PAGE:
A Norwegian Easter

Nest of Easter eggs close-up on a table at Chateaux Deer Valley

In Stein Eriksen's native Norway, Easter is an especially beloved holiday. Most Norwegians are given three days off of work, and all banks are shut down during those three days. The holiday is intensely reserved as a time for many to rest and spend time with family.

While Easter week is rooted in Christianity and the week tends to be marked by several religious events or services, it is also a time that Norwegians spend together with family. Easter Saturday is typically considered a 'rest day,' and most families get together to indulge in a large dinner. While there is no particular traditional Easter dish, roasted lamb is often a popular choice and is usually eaten with sides of potatoes and vegetables. Citrus fruit is also a typical Easter treat, and of course, the holiday would not be complete without lots and lots of chocolate. 

Easter in Norway is all about the color yellow. Dandelions and daffodils are some of the first flowers to bloom in Spring, and they can often be found adorning the Easter dinner table. In the weeks leading up to Easter, you will see yellow candles, napkins, and fluffy chick toys in shop windows and displayed throughout the town.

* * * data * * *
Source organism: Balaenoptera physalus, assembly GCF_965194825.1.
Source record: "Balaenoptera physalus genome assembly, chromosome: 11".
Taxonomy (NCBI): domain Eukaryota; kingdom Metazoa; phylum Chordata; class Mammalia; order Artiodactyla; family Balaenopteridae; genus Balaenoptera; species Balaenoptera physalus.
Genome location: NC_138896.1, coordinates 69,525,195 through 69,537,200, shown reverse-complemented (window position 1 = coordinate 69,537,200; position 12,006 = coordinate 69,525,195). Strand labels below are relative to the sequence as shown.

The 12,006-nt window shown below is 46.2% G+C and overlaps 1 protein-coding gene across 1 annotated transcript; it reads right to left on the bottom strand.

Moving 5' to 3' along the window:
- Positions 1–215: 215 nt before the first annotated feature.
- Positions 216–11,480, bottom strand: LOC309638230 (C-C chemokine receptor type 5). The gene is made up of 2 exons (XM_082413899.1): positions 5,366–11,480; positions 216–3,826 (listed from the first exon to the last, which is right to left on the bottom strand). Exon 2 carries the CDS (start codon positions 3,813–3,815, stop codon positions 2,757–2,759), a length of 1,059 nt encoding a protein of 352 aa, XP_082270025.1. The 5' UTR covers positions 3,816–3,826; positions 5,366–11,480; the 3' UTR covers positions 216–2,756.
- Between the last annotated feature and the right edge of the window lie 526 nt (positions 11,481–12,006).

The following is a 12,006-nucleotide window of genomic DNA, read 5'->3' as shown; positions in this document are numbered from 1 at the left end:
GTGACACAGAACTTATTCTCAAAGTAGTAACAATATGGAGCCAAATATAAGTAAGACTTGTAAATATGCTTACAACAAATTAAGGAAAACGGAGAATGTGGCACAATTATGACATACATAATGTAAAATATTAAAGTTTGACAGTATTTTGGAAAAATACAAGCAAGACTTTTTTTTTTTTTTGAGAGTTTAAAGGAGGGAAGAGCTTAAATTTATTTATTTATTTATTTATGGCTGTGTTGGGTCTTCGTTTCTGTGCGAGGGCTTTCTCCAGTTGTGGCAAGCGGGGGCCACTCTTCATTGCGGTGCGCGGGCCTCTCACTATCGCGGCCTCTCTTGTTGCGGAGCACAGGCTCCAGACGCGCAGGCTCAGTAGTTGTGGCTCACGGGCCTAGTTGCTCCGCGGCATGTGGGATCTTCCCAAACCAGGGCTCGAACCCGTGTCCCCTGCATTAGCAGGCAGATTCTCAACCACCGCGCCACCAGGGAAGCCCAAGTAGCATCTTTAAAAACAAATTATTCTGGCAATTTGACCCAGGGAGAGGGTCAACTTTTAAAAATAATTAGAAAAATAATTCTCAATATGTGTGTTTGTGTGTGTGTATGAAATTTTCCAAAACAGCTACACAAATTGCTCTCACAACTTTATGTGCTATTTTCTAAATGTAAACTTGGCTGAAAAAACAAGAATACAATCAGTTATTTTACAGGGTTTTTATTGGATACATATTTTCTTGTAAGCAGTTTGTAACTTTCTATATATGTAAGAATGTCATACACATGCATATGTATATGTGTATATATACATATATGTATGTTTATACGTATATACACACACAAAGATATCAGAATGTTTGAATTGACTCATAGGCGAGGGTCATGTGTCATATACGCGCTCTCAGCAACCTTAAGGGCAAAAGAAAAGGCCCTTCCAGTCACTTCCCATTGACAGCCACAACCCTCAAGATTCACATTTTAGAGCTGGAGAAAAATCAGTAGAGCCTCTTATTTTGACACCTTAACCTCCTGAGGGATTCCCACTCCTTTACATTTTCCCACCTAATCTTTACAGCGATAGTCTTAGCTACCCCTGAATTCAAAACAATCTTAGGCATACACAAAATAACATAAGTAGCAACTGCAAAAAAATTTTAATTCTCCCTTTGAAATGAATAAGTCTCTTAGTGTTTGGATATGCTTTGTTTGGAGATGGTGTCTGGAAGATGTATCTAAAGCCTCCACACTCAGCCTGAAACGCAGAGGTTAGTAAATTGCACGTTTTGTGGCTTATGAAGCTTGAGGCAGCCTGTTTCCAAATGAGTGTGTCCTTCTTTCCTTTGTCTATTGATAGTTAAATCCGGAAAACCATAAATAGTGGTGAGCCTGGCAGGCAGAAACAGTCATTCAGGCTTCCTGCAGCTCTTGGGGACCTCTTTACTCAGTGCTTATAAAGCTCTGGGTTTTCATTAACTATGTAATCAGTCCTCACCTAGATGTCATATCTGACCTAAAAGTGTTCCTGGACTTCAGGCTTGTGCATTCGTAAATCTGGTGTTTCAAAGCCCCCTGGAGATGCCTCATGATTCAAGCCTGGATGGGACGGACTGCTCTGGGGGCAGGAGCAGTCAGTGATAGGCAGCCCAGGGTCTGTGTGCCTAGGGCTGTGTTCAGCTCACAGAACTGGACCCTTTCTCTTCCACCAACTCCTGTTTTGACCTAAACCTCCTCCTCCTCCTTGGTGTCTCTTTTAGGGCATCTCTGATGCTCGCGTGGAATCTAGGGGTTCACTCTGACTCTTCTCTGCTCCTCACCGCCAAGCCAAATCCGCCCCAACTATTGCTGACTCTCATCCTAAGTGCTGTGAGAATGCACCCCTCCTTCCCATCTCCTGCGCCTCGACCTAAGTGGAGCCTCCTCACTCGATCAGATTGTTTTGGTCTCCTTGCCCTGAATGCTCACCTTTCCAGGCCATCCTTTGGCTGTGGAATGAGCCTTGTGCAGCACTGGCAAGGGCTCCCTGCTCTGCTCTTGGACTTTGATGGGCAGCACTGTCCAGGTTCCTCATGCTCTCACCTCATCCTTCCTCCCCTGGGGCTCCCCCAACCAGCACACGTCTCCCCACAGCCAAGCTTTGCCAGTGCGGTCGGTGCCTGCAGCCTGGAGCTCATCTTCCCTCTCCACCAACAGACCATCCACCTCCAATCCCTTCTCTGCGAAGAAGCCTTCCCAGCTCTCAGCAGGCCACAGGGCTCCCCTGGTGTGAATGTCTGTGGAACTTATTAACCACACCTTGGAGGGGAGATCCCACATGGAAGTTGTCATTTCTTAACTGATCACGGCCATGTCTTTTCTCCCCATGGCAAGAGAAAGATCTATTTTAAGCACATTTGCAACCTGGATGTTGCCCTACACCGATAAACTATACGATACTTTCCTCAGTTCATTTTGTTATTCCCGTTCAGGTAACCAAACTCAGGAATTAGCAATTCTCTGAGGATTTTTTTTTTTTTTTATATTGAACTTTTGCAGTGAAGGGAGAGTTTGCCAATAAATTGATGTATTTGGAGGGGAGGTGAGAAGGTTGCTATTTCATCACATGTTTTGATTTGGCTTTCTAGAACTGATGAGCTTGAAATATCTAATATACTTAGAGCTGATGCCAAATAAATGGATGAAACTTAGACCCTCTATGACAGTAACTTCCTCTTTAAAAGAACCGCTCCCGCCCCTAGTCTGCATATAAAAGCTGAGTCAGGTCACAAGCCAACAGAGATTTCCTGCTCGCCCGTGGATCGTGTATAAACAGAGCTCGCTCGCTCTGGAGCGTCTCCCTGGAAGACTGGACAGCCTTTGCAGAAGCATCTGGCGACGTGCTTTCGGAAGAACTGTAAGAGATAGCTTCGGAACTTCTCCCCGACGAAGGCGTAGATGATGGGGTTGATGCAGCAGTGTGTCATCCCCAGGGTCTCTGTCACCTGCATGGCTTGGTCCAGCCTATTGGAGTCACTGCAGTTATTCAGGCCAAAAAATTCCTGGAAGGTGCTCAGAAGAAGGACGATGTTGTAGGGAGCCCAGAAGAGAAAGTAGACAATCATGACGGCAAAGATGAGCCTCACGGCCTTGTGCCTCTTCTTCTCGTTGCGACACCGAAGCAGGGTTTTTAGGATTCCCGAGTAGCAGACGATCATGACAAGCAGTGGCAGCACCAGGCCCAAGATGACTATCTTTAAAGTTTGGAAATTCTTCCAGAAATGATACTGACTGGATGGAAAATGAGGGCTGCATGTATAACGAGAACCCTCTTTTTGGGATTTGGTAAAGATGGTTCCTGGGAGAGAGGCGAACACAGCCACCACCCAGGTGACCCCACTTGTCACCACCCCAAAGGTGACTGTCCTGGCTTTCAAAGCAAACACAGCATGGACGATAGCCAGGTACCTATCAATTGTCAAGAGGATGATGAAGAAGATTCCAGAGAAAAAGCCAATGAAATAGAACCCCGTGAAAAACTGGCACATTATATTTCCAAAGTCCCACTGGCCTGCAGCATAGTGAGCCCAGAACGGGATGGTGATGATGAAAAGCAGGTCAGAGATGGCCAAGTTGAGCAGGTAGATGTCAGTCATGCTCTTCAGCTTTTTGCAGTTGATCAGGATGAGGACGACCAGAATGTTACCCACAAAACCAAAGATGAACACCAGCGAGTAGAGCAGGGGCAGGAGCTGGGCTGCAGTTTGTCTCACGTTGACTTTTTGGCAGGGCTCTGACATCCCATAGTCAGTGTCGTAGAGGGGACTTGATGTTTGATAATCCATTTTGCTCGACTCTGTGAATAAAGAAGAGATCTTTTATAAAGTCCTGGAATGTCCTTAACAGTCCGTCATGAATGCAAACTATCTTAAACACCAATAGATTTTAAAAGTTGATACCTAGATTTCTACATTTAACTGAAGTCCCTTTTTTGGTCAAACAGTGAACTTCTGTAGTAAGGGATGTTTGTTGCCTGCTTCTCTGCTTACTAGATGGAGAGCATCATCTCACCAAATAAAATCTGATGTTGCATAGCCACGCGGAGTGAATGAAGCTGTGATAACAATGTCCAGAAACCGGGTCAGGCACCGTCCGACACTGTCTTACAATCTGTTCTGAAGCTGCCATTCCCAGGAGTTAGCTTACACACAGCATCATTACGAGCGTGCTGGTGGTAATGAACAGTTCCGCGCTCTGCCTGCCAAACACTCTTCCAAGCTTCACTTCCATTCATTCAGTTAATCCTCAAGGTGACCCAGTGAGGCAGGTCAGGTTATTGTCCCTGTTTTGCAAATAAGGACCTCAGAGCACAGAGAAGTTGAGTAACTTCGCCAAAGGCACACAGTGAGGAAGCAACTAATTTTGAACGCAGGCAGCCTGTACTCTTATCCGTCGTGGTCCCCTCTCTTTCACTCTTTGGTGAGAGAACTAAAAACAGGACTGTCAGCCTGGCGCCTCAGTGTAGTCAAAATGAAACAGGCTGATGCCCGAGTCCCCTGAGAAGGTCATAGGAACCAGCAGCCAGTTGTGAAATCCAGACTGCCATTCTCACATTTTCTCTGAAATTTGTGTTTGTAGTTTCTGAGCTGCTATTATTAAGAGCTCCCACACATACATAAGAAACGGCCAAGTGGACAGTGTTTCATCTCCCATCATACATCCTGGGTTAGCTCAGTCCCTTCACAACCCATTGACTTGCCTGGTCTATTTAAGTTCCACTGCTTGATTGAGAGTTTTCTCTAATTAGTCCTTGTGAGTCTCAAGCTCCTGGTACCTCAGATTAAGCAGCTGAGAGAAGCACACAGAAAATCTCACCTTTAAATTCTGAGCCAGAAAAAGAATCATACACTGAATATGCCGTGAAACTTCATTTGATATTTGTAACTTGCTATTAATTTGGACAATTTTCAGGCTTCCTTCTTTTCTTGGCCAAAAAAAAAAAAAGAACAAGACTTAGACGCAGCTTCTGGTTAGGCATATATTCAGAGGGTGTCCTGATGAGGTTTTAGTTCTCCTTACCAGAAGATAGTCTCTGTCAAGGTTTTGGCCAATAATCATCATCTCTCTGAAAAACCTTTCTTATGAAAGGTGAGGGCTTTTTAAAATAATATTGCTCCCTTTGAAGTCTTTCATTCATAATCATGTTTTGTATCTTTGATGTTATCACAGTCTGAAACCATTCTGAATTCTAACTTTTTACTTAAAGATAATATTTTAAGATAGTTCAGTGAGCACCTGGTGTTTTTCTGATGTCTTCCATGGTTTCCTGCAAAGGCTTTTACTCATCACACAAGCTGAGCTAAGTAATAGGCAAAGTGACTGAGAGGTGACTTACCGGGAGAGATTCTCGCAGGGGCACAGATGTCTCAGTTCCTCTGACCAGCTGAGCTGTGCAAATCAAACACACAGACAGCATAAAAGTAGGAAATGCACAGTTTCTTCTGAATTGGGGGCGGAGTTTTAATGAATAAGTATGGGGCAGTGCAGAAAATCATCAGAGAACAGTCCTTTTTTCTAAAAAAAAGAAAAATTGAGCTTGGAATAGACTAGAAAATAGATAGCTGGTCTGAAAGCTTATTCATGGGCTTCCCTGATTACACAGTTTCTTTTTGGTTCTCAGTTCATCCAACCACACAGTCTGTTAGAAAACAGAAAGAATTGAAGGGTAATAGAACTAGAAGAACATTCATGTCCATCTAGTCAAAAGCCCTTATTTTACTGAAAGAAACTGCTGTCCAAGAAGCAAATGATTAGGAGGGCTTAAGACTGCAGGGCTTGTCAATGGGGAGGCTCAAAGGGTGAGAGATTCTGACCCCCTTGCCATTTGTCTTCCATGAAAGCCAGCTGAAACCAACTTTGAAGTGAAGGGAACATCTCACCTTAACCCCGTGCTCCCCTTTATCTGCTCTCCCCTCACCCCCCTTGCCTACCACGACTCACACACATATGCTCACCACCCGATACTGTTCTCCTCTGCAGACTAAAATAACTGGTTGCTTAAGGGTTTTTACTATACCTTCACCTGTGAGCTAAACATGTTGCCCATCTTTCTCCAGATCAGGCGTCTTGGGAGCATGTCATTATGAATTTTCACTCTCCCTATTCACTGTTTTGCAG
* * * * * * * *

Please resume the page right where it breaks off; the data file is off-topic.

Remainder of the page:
For many Norwegians, Easter also marks the last chance to get some skiing before the winter season's end. Whether downhill or cross-country, Norwegians can enjoy time outdoors and eat plenty of citrus fruits and chocolate.

Perhaps the strangest Easter tradition is the bizarre love for crime fiction during this festive period. From books to television series, Easter is a time to enjoy much of the crime fiction that has become popular in Scandanavia. Norwegian's love for crime fiction over Easter dates back to the Saturday before Easter in 1923. A publishing house paid for advertisements on the front page of several newspapers for their latest crime novel, leading many to mistake the advertisement for actual news. From that Easter on, every publishing house launched its new crime novels before Easter, and the tradition was born.

There are few things we look forward to more than holidays at Stein Eriksen Lodge, and Easter is no exception. Easter weekend is a time for family and endless fun, from the delectable family-style brunch at Glitretind Restaurant to afternoon laps at Deer Valley Resort.